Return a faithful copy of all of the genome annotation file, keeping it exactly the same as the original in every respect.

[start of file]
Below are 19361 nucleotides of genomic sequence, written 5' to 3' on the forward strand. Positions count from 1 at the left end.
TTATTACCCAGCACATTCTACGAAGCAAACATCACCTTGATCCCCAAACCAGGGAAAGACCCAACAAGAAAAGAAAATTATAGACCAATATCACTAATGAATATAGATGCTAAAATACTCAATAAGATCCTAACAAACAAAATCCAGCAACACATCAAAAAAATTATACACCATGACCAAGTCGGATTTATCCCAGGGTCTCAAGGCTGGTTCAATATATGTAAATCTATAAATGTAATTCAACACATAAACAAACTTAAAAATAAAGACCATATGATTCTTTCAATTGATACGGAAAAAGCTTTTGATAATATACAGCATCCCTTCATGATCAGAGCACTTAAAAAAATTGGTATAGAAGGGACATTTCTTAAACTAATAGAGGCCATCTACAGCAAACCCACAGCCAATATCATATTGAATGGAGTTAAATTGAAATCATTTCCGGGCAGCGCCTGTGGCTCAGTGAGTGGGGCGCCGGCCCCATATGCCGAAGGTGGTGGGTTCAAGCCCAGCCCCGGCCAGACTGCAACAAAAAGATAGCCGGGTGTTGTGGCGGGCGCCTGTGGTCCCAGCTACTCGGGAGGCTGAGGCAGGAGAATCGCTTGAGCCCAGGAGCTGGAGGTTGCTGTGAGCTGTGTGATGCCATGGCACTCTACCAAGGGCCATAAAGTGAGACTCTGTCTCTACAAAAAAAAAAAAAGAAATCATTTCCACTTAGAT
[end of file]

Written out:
Below are 19361 nucleotides of genomic sequence, written 5' to 3' on the forward strand. Positions count from 1 at the left end.
TTATTACCCAGCACATTCTACGAAGCAAACATCACCTTGATCCCCAAACCAGGGAAAGACCCAACAAGAAAAGAAAATTATAGACCAATATCACTAATGAATATAGATGCTAAAATACTCAATAAGATCCTAACAAACAAAATCCAGCAACACATCAAAAAAATTATACACCATGACCAAGTCGGATTTATCCCAGGGTCTCAAGGCTGGTTCAATATATGTAAATCTATAAATGTAATTCAACACATAAACAAACTTAAAAATAAAGACCATATGATTCTTTCAATTGATACGGAAAAAGCTTTTGATAATATACAGCATCCCTTCATGATCAGAGCACTTAAAAAAATTGGTATAGAAGGGACATTTCTTAAACTAATAGAGGCCATCTACAGCAAACCCACAGCCAATATCATATTGAATGGAGTTAAATTGAAATCATTTCCGGGCAGCGCCTGTGGCTCAGTGAGTGGGGCGCCGGCCCCATATGCCGAAGGTGGTGGGTTCAAGCCCAGCCCCGGCCAGACTGCAACAAAAAGATAGCCGGGTGTTGTGGCGGGCGCCTGTGGTCCCAGCTACTCGGGAGGCTGAGGCAGGAGAATCGCTTGAGCCCAGGAGCTGGAGGTTGCTGTGAGCTGTGTGATGCCATGGCACTCTACCAAGGGCCATAAAGTGAGACTCTGTCTCTACAAAAAAAAAAAAAGAAATCATTTCCACTTAGAT